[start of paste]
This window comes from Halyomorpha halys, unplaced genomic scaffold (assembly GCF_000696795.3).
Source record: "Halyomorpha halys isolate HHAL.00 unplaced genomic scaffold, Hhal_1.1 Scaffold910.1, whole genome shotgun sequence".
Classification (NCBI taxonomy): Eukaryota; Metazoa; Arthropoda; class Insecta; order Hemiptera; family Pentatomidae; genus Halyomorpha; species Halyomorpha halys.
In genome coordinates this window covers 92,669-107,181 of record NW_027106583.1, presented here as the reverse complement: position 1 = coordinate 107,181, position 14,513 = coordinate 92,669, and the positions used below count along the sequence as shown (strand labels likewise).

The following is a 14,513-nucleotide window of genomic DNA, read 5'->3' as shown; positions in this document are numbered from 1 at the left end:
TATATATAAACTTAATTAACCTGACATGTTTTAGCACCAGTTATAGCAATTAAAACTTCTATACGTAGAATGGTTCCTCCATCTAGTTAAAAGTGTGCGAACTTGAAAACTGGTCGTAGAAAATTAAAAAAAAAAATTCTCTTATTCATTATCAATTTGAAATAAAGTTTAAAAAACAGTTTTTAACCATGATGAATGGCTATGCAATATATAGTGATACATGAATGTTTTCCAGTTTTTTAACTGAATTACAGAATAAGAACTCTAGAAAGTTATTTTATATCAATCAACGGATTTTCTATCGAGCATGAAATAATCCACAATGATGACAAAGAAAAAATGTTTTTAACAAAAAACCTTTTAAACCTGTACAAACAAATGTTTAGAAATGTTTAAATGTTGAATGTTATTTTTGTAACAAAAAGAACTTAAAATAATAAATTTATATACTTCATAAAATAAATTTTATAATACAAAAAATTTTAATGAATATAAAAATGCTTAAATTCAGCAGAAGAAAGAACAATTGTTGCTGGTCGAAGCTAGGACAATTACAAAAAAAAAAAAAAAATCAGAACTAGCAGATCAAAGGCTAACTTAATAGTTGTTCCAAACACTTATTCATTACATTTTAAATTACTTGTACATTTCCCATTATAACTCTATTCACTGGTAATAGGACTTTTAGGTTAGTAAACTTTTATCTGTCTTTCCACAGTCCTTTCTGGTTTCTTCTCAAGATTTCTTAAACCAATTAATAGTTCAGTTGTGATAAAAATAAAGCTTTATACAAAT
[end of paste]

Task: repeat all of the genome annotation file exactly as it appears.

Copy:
This window comes from Halyomorpha halys, unplaced genomic scaffold (assembly GCF_000696795.3).
Source record: "Halyomorpha halys isolate HHAL.00 unplaced genomic scaffold, Hhal_1.1 Scaffold910.1, whole genome shotgun sequence".
Classification (NCBI taxonomy): Eukaryota; Metazoa; Arthropoda; class Insecta; order Hemiptera; family Pentatomidae; genus Halyomorpha; species Halyomorpha halys.
In genome coordinates this window covers 92,669-107,181 of record NW_027106583.1, presented here as the reverse complement: position 1 = coordinate 107,181, position 14,513 = coordinate 92,669, and the positions used below count along the sequence as shown (strand labels likewise).

The following is a 14,513-nucleotide window of genomic DNA, read 5'->3' as shown; positions in this document are numbered from 1 at the left end:
TATATATAAACTTAATTAACCTGACATGTTTTAGCACCAGTTATAGCAATTAAAACTTCTATACGTAGAATGGTTCCTCCATCTAGTTAAAAGTGTGCGAACTTGAAAACTGGTCGTAGAAAATTAAAAAAAAAAATTCTCTTATTCATTATCAATTTGAAATAAAGTTTAAAAAACAGTTTTTAACCATGATGAATGGCTATGCAATATATAGTGATACATGAATGTTTTCCAGTTTTTTAACTGAATTACAGAATAAGAACTCTAGAAAGTTATTTTATATCAATCAACGGATTTTCTATCGAGCATGAAATAATCCACAATGATGACAAAGAAAAAATGTTTTTAACAAAAAACCTTTTAAACCTGTACAAACAAATGTTTAGAAATGTTTAAATGTTGAATGTTATTTTTGTAACAAAAAGAACTTAAAATAATAAATTTATATACTTCATAAAATAAATTTTATAATACAAAAAATTTTAATGAATATAAAAATGCTTAAATTCAGCAGAAGAAAGAACAATTGTTGCTGGTCGAAGCTAGGACAATTACAAAAAAAAAAAAAAAATCAGAACTAGCAGATCAAAGGCTAACTTAATAGTTGTTCCAAACACTTATTCATTACATTTTAAATTACTTGTACATTTCCCATTATAACTCTATTCACTGGTAATAGGACTTTTAGGTTAGTAAACTTTTATCTGTCTTTCCACAGTCCTTTCTGGTTTCTTCTCAAGATTTCTTAAACCAATTAATAGTTCAGTTGTGATAAAAATAAAGCTTTATACAAAT